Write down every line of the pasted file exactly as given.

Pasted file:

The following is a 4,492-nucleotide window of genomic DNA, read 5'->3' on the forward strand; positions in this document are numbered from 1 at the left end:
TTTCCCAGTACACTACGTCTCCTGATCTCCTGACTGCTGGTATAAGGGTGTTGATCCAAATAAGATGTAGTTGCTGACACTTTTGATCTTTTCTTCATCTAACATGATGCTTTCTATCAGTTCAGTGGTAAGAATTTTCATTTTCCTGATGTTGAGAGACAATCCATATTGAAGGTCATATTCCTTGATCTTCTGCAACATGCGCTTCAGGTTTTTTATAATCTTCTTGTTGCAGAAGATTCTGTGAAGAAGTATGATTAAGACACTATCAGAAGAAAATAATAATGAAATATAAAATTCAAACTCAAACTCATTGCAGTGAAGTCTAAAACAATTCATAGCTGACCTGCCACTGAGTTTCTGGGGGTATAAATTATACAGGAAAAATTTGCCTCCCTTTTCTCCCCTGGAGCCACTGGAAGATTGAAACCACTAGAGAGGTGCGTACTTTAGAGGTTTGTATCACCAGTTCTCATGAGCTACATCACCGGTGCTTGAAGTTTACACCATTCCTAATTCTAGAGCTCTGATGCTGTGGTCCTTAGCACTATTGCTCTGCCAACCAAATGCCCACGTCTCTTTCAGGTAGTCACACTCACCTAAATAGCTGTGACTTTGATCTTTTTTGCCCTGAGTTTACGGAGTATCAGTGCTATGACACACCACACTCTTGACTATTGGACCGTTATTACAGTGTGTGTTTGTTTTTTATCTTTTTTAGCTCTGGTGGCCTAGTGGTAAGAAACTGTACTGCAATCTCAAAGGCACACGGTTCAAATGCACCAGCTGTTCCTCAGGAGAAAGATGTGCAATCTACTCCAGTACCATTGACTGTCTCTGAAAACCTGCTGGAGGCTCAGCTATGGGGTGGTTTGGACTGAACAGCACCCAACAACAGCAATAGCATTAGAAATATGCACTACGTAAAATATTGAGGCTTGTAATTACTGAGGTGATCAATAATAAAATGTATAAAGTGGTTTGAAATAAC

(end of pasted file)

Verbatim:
The following is a 4,492-nucleotide window of genomic DNA, read 5'->3' on the forward strand; positions in this document are numbered from 1 at the left end:
TTTCCCAGTACACTACGTCTCCTGATCTCCTGACTGCTGGTATAAGGGTGTTGATCCAAATAAGATGTAGTTGCTGACACTTTTGATCTTTTCTTCATCTAACATGATGCTTTCTATCAGTTCAGTGGTAAGAATTTTCATTTTCCTGATGTTGAGAGACAATCCATATTGAAGGTCATATTCCTTGATCTTCTGCAACATGCGCTTCAGGTTTTTTATAATCTTCTTGTTGCAGAAGATTCTGTGAAGAAGTATGATTAAGACACTATCAGAAGAAAATAATAATGAAATATAAAATTCAAACTCAAACTCATTGCAGTGAAGTCTAAAACAATTCATAGCTGACCTGCCACTGAGTTTCTGGGGGTATAAATTATACAGGAAAAATTTGCCTCCCTTTTCTCCCCTGGAGCCACTGGAAGATTGAAACCACTAGAGAGGTGCGTACTTTAGAGGTTTGTATCACCAGTTCTCATGAGCTACATCACCGGTGCTTGAAGTTTACACCATTCCTAATTCTAGAGCTCTGATGCTGTGGTCCTTAGCACTATTGCTCTGCCAACCAAATGCCCACGTCTCTTTCAGGTAGTCACACTCACCTAAATAGCTGTGACTTTGATCTTTTTTGCCCTGAGTTTACGGAGTATCAGTGCTATGACACACCACACTCTTGACTATTGGACCGTTATTACAGTGTGTGTTTGTTTTTTATCTTTTTTAGCTCTGGTGGCCTAGTGGTAAGAAACTGTACTGCAATCTCAAAGGCACACGGTTCAAATGCACCAGCTGTTCCTCAGGAGAAAGATGTGCAATCTACTCCAGTACCATTGACTGTCTCTGAAAACCTGCTGGAGGCTCAGCTATGGGGTGGTTTGGACTGAACAGCACCCAACAACAGCAATAGCATTAGAAATATGCACTACGTAAAATATTGAGGCTTGTAATTACTGAGGTGATCAATAATAAAATGTATAAAGTGGTTTGAAATAAC